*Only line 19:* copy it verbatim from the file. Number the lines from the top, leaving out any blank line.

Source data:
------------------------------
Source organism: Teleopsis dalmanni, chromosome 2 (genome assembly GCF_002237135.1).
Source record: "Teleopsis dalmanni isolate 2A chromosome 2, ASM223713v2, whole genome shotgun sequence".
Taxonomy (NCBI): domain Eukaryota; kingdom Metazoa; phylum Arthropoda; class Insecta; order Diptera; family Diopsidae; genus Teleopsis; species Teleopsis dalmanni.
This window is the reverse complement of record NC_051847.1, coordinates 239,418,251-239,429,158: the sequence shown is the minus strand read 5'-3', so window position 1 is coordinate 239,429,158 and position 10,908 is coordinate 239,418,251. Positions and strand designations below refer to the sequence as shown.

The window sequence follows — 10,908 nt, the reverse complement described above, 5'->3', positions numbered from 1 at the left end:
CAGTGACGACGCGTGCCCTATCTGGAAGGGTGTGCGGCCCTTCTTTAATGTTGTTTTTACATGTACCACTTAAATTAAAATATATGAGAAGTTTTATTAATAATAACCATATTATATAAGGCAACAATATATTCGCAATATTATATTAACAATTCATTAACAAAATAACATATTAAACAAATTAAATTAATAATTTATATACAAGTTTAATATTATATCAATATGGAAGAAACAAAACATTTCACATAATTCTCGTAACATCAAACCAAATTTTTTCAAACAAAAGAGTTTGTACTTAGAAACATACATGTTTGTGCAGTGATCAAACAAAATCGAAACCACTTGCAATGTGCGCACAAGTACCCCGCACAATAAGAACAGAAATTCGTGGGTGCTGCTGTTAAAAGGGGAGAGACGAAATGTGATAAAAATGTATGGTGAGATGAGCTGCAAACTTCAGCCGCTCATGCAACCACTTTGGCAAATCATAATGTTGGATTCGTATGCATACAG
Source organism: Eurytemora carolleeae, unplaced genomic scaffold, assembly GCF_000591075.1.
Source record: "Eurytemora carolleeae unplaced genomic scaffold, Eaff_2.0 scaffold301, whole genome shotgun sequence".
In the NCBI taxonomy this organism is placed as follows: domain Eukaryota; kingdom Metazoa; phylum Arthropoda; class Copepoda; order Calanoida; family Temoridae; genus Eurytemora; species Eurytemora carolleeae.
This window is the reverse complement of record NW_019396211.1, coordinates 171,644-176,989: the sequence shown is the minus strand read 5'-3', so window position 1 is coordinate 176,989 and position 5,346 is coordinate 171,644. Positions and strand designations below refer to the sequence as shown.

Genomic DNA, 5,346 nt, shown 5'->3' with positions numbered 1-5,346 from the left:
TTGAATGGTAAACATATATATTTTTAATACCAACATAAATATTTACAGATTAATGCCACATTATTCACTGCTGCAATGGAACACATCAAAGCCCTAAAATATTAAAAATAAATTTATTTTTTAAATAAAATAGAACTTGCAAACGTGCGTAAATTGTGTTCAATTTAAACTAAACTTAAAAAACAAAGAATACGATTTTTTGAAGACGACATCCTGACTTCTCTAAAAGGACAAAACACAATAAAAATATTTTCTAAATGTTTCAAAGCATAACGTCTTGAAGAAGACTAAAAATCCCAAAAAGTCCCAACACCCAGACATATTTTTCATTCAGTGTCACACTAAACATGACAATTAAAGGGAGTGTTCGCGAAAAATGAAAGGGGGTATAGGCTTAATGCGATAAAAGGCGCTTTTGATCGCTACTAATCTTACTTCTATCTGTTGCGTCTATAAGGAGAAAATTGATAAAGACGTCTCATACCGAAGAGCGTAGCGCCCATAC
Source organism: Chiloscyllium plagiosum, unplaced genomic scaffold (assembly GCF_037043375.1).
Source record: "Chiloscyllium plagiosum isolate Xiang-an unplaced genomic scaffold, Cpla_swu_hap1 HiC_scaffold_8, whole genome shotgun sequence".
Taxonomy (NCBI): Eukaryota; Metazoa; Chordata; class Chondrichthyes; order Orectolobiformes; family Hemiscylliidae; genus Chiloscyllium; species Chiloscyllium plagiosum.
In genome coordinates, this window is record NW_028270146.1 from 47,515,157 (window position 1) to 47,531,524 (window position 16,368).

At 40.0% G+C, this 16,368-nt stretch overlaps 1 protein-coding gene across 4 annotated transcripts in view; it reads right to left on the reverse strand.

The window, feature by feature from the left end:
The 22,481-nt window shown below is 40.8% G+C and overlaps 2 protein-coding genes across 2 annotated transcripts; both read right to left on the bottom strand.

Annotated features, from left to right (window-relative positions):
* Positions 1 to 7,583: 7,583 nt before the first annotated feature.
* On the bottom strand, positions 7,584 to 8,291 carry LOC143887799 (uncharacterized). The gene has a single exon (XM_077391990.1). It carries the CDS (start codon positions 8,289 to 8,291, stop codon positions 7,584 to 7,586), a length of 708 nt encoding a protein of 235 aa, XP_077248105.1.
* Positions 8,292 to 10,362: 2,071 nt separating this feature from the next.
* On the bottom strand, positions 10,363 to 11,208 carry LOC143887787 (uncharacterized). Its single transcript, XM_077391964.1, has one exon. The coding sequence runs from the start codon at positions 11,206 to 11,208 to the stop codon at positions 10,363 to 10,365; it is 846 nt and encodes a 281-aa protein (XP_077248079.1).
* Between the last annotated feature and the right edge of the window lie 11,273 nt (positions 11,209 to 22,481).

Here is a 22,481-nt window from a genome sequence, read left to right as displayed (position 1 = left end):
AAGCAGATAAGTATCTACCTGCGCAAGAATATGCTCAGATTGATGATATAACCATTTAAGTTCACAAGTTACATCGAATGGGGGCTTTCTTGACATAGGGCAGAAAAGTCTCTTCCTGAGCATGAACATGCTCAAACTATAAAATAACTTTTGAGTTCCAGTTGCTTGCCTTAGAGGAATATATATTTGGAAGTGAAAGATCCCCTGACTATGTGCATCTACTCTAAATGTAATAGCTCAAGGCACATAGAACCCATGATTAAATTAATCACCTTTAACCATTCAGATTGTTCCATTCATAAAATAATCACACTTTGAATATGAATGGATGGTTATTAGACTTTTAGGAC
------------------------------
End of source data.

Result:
The 22,481-nt window shown below is 40.8% G+C and overlaps 2 protein-coding genes across 2 annotated transcripts; both read right to left on the bottom strand.